State’s mentally ill finally getting break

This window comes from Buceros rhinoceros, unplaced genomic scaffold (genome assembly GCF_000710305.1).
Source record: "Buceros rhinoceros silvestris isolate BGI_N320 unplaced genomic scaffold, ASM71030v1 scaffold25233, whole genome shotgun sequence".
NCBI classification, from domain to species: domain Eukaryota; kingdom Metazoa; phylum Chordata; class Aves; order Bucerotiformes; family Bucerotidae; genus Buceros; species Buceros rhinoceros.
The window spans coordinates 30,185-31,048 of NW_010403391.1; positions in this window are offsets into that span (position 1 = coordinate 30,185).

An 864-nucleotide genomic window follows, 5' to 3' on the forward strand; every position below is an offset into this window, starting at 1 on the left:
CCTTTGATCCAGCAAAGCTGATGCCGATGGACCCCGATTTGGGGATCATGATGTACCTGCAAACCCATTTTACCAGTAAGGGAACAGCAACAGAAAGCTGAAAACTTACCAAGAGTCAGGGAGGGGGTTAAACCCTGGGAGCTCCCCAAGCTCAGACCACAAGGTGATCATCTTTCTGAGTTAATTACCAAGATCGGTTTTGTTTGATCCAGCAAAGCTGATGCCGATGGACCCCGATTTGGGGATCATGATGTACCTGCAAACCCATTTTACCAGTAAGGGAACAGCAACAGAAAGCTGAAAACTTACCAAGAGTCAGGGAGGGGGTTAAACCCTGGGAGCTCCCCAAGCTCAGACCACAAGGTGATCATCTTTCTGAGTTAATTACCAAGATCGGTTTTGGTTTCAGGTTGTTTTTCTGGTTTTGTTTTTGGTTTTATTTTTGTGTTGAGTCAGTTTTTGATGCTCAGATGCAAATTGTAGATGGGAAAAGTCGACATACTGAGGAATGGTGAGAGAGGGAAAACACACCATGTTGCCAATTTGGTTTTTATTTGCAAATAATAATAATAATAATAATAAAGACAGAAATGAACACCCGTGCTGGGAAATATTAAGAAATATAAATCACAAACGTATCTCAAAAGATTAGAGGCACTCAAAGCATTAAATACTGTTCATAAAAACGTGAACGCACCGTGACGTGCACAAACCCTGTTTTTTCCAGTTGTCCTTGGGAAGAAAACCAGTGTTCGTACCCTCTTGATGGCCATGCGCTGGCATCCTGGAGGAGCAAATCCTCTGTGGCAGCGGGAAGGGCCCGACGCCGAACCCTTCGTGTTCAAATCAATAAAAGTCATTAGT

<p class="indent">Louisiana is being pushed to do a better job caring for and treating its mentally ill, those who may not belong in nursing homes and youngsters in alternative schools. An investigation and studies have shown problems in both areas.</p><p class="indent">Court documents indicate at least 3,800 people, or 14.5 percent of all nursing home residents in 2016 were mentally ill. The state is getting a $9 million federal grant to address mental health problems among students, especially those in alternative schools.</p><p class="indent">The goal for the mentally ill in nursing homes is to determine how many of them would be better served in home and community settings. The Advocate said a two-year investigation determined Louisiana violated the Americans for Disabilities Act because of over-reliance on nursing homes for those who are mentally ill.</p><p class="indent">The state is going to have to come up with funding to invest in home and community-based programs that will help those willing and able to move out of nursing homes. Louisiana has one of the highest percentages of adults with serious mental illnesses living in nursing homes, and it has to do better.</p><p class="indent">As for students, a report by a 39-member panel of superintendents and others last year said school officials are too quick to toss students with behavior problems and most of them fail to get the help they need when assigned to alternative schools. The Advocate said the statewide dropout rate in grades 7-12 is 4 percent, but it is 19 percent in alternative schools.</p><p class="indent">Doris Voitier, superintendent of the St. Bernard Parish School District and a member of the state Board of Elementary and Secondary Education, said many of those alternative school students have family and mental health issues that impede student progress. She said the federal grant will allow for an expansion of current partnerships with the LSU Medical School and the Methodist Hospital Foundation.</p><p class="indent">The state will receive $1.8 million annually for five years. It will allow the state to set up a comprehensive mental health support program for schools supervised by the state Department of Education and state Department of Health.</p><p class="indent">Increased emphasis on how Louisiana treats its mentally ill is welcome news for its older and younger citizens who have had to wait much too long for the care they need and deserve.</p>””Mental Health grant